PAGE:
2011 Volume 38 Issue 5 Pages 567-573
Purpose: To consider whether family doctors and health check doctors can screen early stages of mild cognitive impairment (MCI) and Alzheimer's Disease (AD) more easily.
Method: We held the Urakami's simple screening test for dementia in 610 subjects, who underwent a health check at the Department of Health Promotion and Preventive Medicine in Osaka Rosai Hospital. We considered a score beyond 12 (full 15) as MCI. We investigated the relationship between MCI and age, sex, lifestyle-related diseases such as hypertension, hyperlipidemia and diabetes. We calculated an odds ratio using multivariate logistic regression analysis.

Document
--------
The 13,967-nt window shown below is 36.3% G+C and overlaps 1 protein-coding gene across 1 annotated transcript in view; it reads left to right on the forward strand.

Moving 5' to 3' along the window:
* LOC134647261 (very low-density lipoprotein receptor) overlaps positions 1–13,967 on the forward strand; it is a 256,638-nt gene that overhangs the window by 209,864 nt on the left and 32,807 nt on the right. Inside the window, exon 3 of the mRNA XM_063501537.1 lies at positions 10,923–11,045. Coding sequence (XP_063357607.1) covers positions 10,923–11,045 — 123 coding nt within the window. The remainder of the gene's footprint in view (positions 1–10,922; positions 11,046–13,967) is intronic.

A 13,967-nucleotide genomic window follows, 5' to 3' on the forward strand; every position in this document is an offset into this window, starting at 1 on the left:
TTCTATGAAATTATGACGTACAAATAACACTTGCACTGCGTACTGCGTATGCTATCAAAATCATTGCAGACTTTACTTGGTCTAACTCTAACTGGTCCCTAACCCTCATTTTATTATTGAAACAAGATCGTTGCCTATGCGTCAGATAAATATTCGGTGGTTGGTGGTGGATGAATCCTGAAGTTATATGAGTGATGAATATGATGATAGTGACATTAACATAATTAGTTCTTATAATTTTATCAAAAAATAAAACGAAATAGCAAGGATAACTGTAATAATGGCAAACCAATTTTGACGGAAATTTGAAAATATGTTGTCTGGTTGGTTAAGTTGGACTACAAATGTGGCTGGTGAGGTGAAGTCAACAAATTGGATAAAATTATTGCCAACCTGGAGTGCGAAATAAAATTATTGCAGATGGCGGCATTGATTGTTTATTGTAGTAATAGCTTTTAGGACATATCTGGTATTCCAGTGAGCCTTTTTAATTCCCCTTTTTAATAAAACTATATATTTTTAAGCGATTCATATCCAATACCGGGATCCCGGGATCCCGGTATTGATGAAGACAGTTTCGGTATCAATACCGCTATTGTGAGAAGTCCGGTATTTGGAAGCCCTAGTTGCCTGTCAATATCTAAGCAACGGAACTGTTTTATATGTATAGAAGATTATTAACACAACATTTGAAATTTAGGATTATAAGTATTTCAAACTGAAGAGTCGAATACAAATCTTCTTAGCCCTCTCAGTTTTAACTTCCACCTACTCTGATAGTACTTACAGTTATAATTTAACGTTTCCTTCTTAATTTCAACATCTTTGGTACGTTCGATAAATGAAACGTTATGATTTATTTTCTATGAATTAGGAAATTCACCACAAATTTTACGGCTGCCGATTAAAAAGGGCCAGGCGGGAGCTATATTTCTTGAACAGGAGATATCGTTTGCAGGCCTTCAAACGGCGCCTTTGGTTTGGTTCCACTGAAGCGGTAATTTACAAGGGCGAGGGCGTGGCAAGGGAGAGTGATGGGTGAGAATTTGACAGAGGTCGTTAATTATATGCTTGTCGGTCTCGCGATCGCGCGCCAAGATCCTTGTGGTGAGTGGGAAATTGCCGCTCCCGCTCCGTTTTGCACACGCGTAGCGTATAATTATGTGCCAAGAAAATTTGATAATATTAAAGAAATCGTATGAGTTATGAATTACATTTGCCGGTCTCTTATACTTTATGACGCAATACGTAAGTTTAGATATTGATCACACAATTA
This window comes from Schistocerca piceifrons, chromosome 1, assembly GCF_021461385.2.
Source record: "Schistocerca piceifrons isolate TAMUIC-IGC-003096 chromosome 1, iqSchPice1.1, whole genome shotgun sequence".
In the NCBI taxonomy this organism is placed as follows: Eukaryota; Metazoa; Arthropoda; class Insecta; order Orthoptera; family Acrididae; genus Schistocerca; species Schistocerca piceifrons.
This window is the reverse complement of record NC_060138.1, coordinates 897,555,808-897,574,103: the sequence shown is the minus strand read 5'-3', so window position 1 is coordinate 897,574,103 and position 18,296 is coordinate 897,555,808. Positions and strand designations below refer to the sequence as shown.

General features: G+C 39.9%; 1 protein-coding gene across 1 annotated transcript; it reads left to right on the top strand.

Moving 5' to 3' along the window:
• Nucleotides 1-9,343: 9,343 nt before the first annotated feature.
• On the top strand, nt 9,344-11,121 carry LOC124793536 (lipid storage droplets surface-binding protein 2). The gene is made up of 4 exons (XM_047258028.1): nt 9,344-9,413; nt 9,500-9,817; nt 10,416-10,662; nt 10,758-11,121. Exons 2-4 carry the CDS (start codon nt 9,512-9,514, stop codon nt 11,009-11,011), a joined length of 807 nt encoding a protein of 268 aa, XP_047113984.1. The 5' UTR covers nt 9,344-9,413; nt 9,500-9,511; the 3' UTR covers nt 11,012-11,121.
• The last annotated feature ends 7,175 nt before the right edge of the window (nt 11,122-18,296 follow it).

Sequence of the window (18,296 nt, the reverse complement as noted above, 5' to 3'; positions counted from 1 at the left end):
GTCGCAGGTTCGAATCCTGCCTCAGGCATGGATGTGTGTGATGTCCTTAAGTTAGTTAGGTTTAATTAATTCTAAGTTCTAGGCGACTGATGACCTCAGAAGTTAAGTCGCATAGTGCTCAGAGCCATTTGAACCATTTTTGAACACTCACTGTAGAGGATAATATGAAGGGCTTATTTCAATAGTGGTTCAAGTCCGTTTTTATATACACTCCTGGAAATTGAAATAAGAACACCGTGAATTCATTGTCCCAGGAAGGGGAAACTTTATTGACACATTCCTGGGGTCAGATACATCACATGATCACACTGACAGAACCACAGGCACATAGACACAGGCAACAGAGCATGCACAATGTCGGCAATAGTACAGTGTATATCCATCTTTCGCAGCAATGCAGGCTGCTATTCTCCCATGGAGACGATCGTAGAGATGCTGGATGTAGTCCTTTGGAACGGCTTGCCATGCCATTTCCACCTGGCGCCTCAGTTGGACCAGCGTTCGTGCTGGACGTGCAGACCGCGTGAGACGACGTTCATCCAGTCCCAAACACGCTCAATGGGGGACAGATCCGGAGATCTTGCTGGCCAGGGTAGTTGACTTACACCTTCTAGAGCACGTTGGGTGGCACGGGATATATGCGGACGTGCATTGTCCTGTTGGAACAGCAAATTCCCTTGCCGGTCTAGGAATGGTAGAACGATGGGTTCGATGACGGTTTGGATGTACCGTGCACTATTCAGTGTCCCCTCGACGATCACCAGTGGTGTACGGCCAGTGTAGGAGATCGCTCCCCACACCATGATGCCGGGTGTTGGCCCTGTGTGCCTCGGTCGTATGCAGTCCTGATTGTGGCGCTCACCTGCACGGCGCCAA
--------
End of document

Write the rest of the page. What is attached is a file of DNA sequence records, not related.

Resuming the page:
Results: Our study demonstrated a high frequency of MCI in elderly people (over 70-years-old) compared to subjects who were not yet 69-years-old. Our data showed a high frequency of MCI in men compared to women. In reference to the relationship between lifestyle-related diseases and MCI, only diabetes contributed as a risk factor for MCI. From the results of the multivariate logistic regression analysis, men, over 70-years-old, diabetes displayed an independent risk factor for subsequent development of dementia (odds ratio 1.9-2.1).
Conclusion: Our data showed that the Urakami's simple screening test for dementia is a very useful tool for dementia prevention.